One uncooked butter cake mixture from the butter cake recipe
1 cinnamon stick
2 strips lemon rind
1 tablespoon lemon juice 440 g (14 oz) caster sugar
6 beurre bosc or packham pears
3 tablespoons apricot jam
2 tablespoons chopped pecans icing sugar, to dust
1- Put the cinnamon, lemon rind, juice, 1 litre water and half the sugar in a pan large enough to hold the pears and stir over heat until the sugar has dissolved. Core the pears through the bases with a melon bailer, then peel and place in the syrup. Simmer, partly covered, for 10 minutes, or until tender. Remove from the heat and leave to cool in the syrup. Drain and leave on paper towel to drain thoroughly.
2 - Preheat the oven to moderate 180°C (350°F/Gas 4). Lightly grease two 23 cm (9 inch) round spring- form tins and cover the bases with baking paper. Divide the cake mixture between the tins. Arrange the pears around the edge of one cake, about 2 cm (1 inch) in from the edge, and gently press into the mixture. Bake for 40 minutes, or until a skewer inserted into the centre of the plain cake comes out clean. Cook the pear cake for a further 40 minutes, or until a skewer comes out clean. Leave the cakes in their tins for 5 minutes, before removing.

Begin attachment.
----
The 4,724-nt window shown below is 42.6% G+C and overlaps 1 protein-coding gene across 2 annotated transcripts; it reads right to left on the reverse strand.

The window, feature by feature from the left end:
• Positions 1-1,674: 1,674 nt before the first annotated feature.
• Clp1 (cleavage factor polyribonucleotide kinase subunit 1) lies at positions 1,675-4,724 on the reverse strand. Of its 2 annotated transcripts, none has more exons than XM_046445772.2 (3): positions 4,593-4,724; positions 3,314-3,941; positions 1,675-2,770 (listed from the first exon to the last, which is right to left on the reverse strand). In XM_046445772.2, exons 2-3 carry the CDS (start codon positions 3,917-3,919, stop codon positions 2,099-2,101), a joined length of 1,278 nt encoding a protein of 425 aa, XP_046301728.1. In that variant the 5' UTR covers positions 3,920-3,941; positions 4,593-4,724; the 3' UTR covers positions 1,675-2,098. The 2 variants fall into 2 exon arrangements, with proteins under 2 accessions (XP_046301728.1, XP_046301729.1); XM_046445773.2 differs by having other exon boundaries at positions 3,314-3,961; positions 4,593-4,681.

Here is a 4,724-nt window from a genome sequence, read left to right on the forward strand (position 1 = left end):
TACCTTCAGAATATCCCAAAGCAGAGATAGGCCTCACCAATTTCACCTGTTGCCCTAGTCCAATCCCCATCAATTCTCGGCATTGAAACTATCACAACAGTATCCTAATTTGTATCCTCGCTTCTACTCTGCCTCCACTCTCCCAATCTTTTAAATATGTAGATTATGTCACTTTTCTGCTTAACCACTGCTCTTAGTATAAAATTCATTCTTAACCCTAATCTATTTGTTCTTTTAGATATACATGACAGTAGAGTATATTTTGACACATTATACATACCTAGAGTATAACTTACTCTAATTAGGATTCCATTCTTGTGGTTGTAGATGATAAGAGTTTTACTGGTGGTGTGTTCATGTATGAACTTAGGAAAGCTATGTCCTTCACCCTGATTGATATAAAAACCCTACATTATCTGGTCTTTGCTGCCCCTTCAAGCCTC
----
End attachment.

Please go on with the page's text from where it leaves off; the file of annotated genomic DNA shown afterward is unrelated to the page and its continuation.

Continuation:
3 - Warm and strain the jam and spread some over the plain cake—if the top is domed, trim it flat. Sit the pear cake on top and brush with a little jam. Sprinkle with the pecans.
4 - For the spun toffee, place a couple of sheets of newspaper on the floor where you will be spinning the toffee. Place a wooden spoon on the work surface with its handle over the edge, above the newspaper (weigh it down with a heavy object). Lightly oil the spoon handle. Put a heavy-based pan over medium heat, gradually sprinkle with some of the remaining sugar and, as it melts, sprinkle with the rest. Stir to melt any lumps and prevent burning. Meanwhile, run a little cold water into the sink. When the toffee is golden brown, remove the pan from the heat and place the base in the water to quickly cool the toffee and prevent it burning. This will also make the toffee thicken.
5 - Hold two forks back to back and dip in the hot toffee. Carefully flick the toffee backwards and forwards over the handle of the spoon, redipping in the pan as often as necessary—you may need to do this several times. If the toffee gets too thick, warm it slightly over low heat. Lift the toffee off the spoon and mould into a large halo shape, about the same width as the top of the pears. Make a couple more halos and place over the pears.
Core the pears through the base with a melon bailer, then peel.
Arrange the poached pears around the edge of the cake mixture in the tin.
As the sugar in the pan melts, sprinkle with more sugar. Stir to melt any lumps.
Flick the toffee backwards and forwards over the handle of the wooden spoon.
Lift the spun toffee off the spoon and mould into a halo shape.
Ahead of time: Best eaten on the day of baking. The toffeecan be kept in an airtight container for several hours, but don't place on the cake until ready to serve.